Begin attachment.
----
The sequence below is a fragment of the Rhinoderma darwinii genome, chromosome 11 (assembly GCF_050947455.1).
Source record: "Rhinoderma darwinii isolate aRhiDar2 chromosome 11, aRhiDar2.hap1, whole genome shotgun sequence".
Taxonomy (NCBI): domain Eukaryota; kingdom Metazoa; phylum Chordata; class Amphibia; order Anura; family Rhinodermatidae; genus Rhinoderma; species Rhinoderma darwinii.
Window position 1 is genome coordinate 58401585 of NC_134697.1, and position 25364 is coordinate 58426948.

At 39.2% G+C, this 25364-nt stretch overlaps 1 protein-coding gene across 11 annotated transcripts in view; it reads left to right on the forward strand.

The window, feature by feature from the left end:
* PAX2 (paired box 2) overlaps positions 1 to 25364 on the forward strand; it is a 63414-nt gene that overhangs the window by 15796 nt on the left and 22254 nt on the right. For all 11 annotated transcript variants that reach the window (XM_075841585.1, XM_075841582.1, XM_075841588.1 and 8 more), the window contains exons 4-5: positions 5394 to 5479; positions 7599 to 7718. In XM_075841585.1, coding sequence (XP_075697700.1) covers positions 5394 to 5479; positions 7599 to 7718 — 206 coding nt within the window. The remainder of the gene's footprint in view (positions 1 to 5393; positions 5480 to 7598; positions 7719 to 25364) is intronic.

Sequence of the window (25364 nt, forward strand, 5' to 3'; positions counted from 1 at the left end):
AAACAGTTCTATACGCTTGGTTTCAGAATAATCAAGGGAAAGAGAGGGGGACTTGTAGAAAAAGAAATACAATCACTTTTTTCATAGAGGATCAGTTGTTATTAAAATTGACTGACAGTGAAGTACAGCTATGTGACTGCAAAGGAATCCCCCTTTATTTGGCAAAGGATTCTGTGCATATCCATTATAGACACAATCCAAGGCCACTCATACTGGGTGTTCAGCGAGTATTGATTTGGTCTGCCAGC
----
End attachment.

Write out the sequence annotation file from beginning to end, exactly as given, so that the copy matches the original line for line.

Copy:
The sequence below is a fragment of the Rhinoderma darwinii genome, chromosome 11 (assembly GCF_050947455.1).
Source record: "Rhinoderma darwinii isolate aRhiDar2 chromosome 11, aRhiDar2.hap1, whole genome shotgun sequence".
Taxonomy (NCBI): domain Eukaryota; kingdom Metazoa; phylum Chordata; class Amphibia; order Anura; family Rhinodermatidae; genus Rhinoderma; species Rhinoderma darwinii.
Window position 1 is genome coordinate 58401585 of NC_134697.1, and position 25364 is coordinate 58426948.

At 39.2% G+C, this 25364-nt stretch overlaps 1 protein-coding gene across 11 annotated transcripts in view; it reads left to right on the forward strand.

The window, feature by feature from the left end:
* PAX2 (paired box 2) overlaps positions 1 to 25364 on the forward strand; it is a 63414-nt gene that overhangs the window by 15796 nt on the left and 22254 nt on the right. For all 11 annotated transcript variants that reach the window (XM_075841585.1, XM_075841582.1, XM_075841588.1 and 8 more), the window contains exons 4-5: positions 5394 to 5479; positions 7599 to 7718. In XM_075841585.1, coding sequence (XP_075697700.1) covers positions 5394 to 5479; positions 7599 to 7718 — 206 coding nt within the window. The remainder of the gene's footprint in view (positions 1 to 5393; positions 5480 to 7598; positions 7719 to 25364) is intronic.

Sequence of the window (25364 nt, forward strand, 5' to 3'; positions counted from 1 at the left end):
AAACAGTTCTATACGCTTGGTTTCAGAATAATCAAGGGAAAGAGAGGGGGACTTGTAGAAAAAGAAATACAATCACTTTTTTCATAGAGGATCAGTTGTTATTAAAATTGACTGACAGTGAAGTACAGCTATGTGACTGCAAAGGAATCCCCCTTTATTTGGCAAAGGATTCTGTGCATATCCATTATAGACACAATCCAAGGCCACTCATACTGGGTGTTCAGCGAGTATTGATTTGGTCTGCCAGC